Bombay High Court: G.S. Patel, J., held that the reporter or any other commentator should not deliver for public consumption a view on the quality of evidence before judgment is pronounced. Only the Court can do that and that is firmly and exclusively the prerogative of the Court.

High Court noted that the 2nd respondent had gone beyond what was legitimately permissible in its reportage of a part of the cross-examination in the present matter.

Further, the Court stated that, in proceedings, in an Open Court System fair reporting cannot be restrained, except perhaps in the most extraordinary circumstances, or where there are valid issues of privacy and security.

“…with modern communications technology, the nature of reporting — often from the well of the Court itself — has radically changed: we often now see updates going out every few minutes on digital media.”

Expressing more on the said matter, Bench stated that there is a limit to what a news report can say and do.

“…fair reporting of court proceedings does not extend to comments on the quality of evidence or arguments before a Court before judgment is delivered. Assessing those — finding them good or bad —is no part of a reporter’s job. It is the work of a Court and only a Court.”

Elaborating the above, High Court remarked that Judges and lawyers are trained in the matter of appreciation of the entire body of evidence in a trial. It is often described as an art. A reporter or commentator, whether a journalist, columnist or a lay person, is certainly entitled to critically examine the resultant judgment. He or she is perfectly at liberty to critique or criticize that judgment, in terms that may even be fierce, harsh and unsparing.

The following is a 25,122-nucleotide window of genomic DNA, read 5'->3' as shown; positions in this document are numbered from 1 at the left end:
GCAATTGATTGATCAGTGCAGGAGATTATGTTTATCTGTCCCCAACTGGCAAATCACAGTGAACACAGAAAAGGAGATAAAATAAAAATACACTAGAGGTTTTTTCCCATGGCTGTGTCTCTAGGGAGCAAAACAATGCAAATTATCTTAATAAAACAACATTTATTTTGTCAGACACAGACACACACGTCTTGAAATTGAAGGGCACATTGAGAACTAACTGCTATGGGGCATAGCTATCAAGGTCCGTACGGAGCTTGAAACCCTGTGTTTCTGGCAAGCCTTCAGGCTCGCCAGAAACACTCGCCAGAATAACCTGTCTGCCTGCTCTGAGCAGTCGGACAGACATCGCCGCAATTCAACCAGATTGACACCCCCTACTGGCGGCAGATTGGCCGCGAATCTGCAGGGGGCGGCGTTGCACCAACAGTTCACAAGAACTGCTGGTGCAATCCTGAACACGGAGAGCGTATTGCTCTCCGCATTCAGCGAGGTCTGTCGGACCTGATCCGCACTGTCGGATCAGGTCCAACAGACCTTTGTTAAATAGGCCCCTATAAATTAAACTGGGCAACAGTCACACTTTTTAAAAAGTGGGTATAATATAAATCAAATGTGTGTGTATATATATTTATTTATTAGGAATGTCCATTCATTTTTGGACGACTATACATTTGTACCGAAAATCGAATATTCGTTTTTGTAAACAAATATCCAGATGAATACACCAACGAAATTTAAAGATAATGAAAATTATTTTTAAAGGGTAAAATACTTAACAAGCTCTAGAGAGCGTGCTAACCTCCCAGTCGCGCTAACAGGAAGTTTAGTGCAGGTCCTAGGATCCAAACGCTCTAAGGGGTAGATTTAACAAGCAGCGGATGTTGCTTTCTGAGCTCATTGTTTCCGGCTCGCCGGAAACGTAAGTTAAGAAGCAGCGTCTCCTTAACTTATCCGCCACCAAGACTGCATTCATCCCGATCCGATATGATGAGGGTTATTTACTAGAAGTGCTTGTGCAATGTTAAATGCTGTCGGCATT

What assessment can reporter do?

High Court added that simply noting a particular question and answer might also be acceptable, or at least not objectionable. But the line is crossed when such reproduction is accompanied by what is effectively a judgment on merits, a statement that purports to assess the evidentiary value and weight of the cross-examination in a matter yet pending before Court; for instance, by suggesting that some part of the cross-examination was repetitive or ineffective or futile. That is an assessment that no Court reporter can do.

An editorialising of yet-to-adjudged evidence, when communicated publicly, directly affects the decision-making process and, more importantly, clouds the perception of necessary neutrality in the decision-making process.

“…a fleeting impression by a journalist of the value of evidence is entirely beyond his or her legitimate scope. Such a journalistic pronouncement becomes unacceptable when it is conveyed to the reading audience or public as something already decided, or about which no other view is possible.”

Stating that the understanding of the process of appreciation of evidence, with which lawyers and judges are familiar not to be obvious to others who watch or follow a trial, Court held that the Udaipur Times was an advertent error.

“…the press and courts each have their roles to play. Each must respect the other’s duties and responsibilities, always careful not to cross the dividing lines. If courts should not gag or silence the press, then, equally, the press must be reasonably circumspect about entering a territory that is exclusively the preserve of a court.”

Dr Saraf assured the Court that the above has been explained to the staff concerned at the Udaipur Times and stated that no repetition of such would be committed.[Taher Fakhruddin Saheb v. Mufaddal Burhanuddin Saifuddin, 2021 SCC OnLine Bom 1579, decided on 27-07-2021]

Advocates before the Court:

Mr Anand Desai, with Mr Chirag Mody, Mr Samit Shukla, Mr Nausher Kohli, Ms Saloni Shah & Ms Shivani Khanwilkar, i/b DSK Legal, for the Plaintiff in Suit and for Respondent No. 1 in IA/1152/2021 in S/337/2014.

Mr Iqbal Chagla, Senior Counsel, with Mr Fredun DeVitre, Senior Counsel, Mr Pankaj Savant, Senior Counsel & Mr Murtaza Kachwalla, i/b Argus Partners for the Applicant/Original Defendant.

Dr Birendra Saraf, Senior Advocate, with Dipesh Siroya, i/b Dipesh Siroya, for Respondent 2.

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